By James M. Sauls

Graduate Hospital: South Philly’s “Gym for Innovators” is A Growing Entity

Graduate Hospital: South Philly’s “Gym for Innovators” is A Growing Entity
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Exercise is an important part of life. You must push yourself and be persistent in order to get better. At NextFab Studio on Washington Avenue in the Graduate Hospital area, minds are the muscles being strengthened and ideas are being lifted to new heights.

Some of the tools in the metal shop at NextFab Studio.

Some of the tools in the metal shop at NextFab Studio.

NextFab Studio is a “gym for innovators” that was started by Dr. Evan Malone. Malone has a Ph.D. from Cornell University in 3D printing technology. After traveling the globe sharing his knowledge of this up-and-coming technology, he paired with the University City Science Center (UCSC) in West Philadelphia to start up a fabrication studio that was open to the public in the City of Brotherly Love.

“The Science Center in an incubator,” said Malone. “They help technologies from the local universities and hospitals become start-up companies.”

UCSC helped Malone with funding to build NextFab’s original location at 37th & Market Street, where the doors first opened in January 2010.

After three successful years, NextFab had out-grown their home. Earlier this year, they moved from their 4,000 square foot studio in West Philly to their current location; a 21,000 square foot warehouse in the Graduate Hospital area.

NextFab members work on projects in the wood shop.

NextFab members work on projects in the wood shop.

“It makes a huge difference. We can do a lot more,” said Malone. “People are really the focus so we’ve tried to give people a lot more room to think and work.”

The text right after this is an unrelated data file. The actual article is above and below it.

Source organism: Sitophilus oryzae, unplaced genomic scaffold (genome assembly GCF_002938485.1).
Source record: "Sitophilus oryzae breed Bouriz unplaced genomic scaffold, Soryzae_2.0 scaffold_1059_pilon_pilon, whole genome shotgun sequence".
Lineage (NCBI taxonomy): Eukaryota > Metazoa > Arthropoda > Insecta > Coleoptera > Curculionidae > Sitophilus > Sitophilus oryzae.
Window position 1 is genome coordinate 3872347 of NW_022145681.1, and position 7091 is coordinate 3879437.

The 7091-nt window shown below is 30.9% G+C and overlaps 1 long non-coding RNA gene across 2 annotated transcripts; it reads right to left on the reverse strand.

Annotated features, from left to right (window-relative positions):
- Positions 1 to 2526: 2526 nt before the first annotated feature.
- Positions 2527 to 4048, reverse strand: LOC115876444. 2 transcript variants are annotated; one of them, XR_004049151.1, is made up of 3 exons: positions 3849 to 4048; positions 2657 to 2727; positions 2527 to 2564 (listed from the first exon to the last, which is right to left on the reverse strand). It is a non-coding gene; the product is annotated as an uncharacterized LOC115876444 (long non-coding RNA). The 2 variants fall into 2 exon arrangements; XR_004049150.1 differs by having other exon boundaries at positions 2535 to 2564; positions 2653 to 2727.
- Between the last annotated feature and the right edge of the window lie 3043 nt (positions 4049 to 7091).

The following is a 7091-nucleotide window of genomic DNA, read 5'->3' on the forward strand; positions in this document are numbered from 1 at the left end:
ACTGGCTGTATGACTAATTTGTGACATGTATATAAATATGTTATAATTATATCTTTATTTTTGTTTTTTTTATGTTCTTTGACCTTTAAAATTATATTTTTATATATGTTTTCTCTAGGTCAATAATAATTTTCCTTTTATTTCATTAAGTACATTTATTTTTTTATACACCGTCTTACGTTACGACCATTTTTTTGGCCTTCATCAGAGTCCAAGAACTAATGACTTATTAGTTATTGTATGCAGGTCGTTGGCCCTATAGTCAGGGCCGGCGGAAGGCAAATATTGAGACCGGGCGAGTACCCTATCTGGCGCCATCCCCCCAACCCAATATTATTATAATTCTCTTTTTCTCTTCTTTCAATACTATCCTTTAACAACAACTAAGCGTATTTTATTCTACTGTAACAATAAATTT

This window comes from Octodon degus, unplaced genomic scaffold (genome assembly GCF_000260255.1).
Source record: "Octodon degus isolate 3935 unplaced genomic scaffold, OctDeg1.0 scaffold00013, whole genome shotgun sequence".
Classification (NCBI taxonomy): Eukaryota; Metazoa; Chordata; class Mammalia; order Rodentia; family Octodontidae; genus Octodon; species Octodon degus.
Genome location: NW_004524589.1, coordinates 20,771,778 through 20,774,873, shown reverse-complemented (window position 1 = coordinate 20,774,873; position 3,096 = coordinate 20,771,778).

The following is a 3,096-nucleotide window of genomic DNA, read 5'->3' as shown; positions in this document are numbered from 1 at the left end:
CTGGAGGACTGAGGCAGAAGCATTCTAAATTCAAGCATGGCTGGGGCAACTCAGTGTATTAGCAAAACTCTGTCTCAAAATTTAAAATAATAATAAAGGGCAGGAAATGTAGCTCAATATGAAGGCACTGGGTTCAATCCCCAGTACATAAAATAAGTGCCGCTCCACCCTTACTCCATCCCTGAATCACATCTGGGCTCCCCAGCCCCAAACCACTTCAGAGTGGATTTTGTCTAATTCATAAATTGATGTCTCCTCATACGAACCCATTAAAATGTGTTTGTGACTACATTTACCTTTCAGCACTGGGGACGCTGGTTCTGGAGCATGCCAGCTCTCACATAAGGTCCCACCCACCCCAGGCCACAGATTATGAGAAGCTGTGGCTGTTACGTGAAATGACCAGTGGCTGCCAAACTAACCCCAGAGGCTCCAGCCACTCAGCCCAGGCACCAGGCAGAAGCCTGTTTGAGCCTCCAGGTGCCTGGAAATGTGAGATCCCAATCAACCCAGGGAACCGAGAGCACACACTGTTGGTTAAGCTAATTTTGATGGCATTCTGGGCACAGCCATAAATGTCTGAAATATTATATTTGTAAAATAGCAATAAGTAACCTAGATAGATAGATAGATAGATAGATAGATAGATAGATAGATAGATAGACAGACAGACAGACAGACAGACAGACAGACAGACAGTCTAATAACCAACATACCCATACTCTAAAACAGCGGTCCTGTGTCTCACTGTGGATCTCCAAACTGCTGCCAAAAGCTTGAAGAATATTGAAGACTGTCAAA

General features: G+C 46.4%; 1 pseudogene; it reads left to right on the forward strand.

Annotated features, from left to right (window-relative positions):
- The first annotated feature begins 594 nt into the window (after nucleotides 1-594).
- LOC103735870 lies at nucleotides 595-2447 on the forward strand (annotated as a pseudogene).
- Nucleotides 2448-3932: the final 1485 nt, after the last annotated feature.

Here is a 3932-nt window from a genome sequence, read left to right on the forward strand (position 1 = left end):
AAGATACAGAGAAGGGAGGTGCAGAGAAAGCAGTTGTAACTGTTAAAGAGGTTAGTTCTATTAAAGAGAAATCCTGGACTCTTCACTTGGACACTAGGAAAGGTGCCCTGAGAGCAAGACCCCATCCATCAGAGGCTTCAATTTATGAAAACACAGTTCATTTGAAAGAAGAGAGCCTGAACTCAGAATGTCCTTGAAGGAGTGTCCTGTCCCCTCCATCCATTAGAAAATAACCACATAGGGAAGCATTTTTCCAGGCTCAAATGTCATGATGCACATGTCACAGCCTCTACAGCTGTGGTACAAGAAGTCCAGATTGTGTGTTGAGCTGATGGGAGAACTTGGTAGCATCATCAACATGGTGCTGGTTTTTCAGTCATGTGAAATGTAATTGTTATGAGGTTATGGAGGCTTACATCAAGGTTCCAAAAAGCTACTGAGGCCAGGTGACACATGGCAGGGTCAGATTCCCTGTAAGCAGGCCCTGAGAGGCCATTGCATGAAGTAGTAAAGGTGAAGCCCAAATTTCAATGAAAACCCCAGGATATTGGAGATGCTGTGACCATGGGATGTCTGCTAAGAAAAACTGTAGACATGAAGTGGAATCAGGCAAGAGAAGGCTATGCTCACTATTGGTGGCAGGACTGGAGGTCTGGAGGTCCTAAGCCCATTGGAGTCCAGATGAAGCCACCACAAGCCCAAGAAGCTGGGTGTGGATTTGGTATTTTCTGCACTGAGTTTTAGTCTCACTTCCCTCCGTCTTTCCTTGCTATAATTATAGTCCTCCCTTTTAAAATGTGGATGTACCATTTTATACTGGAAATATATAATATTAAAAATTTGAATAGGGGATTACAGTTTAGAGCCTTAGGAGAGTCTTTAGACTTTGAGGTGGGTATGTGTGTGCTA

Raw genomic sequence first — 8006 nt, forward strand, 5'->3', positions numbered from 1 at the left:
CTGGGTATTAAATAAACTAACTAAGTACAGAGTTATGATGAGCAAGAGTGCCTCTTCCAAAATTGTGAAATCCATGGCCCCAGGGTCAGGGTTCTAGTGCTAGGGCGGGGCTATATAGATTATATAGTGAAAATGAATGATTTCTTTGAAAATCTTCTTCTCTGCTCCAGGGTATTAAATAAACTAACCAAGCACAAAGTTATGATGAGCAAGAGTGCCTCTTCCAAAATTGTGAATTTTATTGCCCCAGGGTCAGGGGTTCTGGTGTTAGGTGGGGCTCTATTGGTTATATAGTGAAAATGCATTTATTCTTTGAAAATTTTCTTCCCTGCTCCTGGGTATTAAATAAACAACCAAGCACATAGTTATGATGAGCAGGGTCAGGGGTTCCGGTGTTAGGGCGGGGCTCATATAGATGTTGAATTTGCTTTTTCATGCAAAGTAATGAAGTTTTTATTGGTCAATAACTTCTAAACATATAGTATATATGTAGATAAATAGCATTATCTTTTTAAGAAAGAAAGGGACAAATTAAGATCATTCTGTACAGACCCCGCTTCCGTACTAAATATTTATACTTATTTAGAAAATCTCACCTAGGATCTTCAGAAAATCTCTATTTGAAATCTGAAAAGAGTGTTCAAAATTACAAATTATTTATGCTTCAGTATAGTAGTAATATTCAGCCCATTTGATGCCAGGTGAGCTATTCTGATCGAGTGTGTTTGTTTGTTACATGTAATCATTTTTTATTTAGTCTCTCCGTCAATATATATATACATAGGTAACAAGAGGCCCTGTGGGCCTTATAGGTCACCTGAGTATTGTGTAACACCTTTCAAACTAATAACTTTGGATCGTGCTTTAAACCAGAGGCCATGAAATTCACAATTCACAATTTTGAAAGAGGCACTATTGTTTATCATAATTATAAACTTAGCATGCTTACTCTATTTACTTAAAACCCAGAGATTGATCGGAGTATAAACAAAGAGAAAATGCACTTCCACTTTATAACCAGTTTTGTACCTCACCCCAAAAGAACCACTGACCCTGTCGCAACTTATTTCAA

Within this 21,000 square foot facility there is a large range of workspaces. The ground floor is home to the metal shop, full of highly advanced tools used for cutting and shaping metal. It also hosts the wood shop and painting and chemical laboratories.

The second level is an open workspace. It’s full of equipment that puts together microchips, computers with design software, sewing machines, photography labs, large-scale printers and Dr. Malone’s specialty, 3D printers. The second floor also has offices that are rented out to innovative organizations such as Infinite Invention, who are developing a system to help make solar energy easier for at-home use.

Their 3D printing lab may be one of the most spectacular parts of the whole studio. They have printers that range from thousands of dollars to over a hundred thousand dollars. These high-end 3D printers can print anything from an imprint of someone’s face to a fully functioning ball barring.

A microchip manufactured at NextFab Studio.

A microchip manufactured at NextFab Studio.

With around 300 members, NextFab Studio has tripled in size and business has never been better. Monthly memberships are $129, and daily memberships are $30 each day. There are 24 full-time staff members and offer between 50-60 classes that teach anything from equipment safety to specific skill sets, such as woodworking and metalworking.

“You might think of the employees that work here as fitness trainers to some extent,” Malone said. “They coach you through the process of learning how to use the tools or the equipment. And also shaping yourself, your mind and you hands to do certain things.”

NextFab Studio is a proud member of the Graduate Hospital area community. They do a lot of community-beneficial projects such as park cleanups and decorations, and outdoor sculptures.

A machine that uses lazers to engrave into plastic, metal or wood.

A machine that uses lazers to engrave into plastic, metal or wood.

“We’re very much involved in reaching out to the community and sort of engage them to learn about what these technologies can do, what they’re capable of when they have access to these technologies, and also just trying to improve the city,” said Malone.

Malone believes the main focus of NextFab is to help revitalize manufacturing in the United States. He wants to teach people skill sets so that they may bring some of the manufacturing jobs that have gone overseas back.

As for the future, Malone would like to see NextFab expand into other cities, as well as start up locations that are home for specific skills. The equipment is not cheap but Malone believes expanding is worth the cost.

 

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